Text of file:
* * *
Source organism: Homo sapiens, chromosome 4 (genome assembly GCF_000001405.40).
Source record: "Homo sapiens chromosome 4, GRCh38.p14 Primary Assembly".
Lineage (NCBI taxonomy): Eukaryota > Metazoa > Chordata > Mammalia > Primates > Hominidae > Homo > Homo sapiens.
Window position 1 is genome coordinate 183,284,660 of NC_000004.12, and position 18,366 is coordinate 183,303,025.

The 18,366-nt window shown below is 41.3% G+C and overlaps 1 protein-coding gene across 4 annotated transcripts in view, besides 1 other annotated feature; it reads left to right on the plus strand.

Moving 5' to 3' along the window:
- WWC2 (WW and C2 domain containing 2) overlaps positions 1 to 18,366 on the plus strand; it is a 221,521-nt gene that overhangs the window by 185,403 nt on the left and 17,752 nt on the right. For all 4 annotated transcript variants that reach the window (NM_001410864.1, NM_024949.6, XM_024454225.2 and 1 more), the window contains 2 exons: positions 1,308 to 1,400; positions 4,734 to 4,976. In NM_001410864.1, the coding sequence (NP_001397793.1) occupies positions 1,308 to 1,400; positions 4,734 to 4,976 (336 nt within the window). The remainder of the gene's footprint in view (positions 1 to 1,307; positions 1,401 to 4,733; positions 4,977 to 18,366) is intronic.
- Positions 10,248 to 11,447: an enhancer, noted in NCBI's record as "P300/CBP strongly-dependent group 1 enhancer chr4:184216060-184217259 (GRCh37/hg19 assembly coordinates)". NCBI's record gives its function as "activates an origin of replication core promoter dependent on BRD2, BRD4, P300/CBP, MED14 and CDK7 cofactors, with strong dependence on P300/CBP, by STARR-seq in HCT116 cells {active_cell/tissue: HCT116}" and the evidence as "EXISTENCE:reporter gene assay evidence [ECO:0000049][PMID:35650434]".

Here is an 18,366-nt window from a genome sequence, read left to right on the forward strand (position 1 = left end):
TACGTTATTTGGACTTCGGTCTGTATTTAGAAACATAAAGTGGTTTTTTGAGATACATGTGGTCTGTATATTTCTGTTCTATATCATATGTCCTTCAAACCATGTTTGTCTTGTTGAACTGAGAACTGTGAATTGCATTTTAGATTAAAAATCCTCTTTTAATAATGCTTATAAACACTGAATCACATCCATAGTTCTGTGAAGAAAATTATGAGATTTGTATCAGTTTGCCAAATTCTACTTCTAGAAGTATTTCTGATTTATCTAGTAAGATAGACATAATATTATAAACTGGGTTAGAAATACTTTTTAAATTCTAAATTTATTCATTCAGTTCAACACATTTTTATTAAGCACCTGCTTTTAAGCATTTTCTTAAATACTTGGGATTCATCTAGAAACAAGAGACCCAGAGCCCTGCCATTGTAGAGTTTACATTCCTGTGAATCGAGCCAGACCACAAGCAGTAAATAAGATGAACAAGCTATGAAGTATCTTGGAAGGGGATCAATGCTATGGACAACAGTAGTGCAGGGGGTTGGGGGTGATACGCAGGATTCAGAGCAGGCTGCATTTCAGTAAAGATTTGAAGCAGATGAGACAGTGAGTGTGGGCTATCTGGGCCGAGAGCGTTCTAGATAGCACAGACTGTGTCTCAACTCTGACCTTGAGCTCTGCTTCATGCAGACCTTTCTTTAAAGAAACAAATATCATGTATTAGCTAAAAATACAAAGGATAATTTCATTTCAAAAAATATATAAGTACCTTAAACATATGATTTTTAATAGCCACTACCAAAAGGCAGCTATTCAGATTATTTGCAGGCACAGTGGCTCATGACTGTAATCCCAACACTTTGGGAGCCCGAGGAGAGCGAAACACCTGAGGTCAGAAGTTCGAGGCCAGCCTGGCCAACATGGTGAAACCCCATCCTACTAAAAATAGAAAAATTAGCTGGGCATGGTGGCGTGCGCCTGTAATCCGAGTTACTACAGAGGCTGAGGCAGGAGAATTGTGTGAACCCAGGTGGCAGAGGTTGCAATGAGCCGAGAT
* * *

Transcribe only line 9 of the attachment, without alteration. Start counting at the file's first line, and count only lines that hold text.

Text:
Here is an 18,366-nt window from a genome sequence, read left to right on the forward strand (position 1 = left end):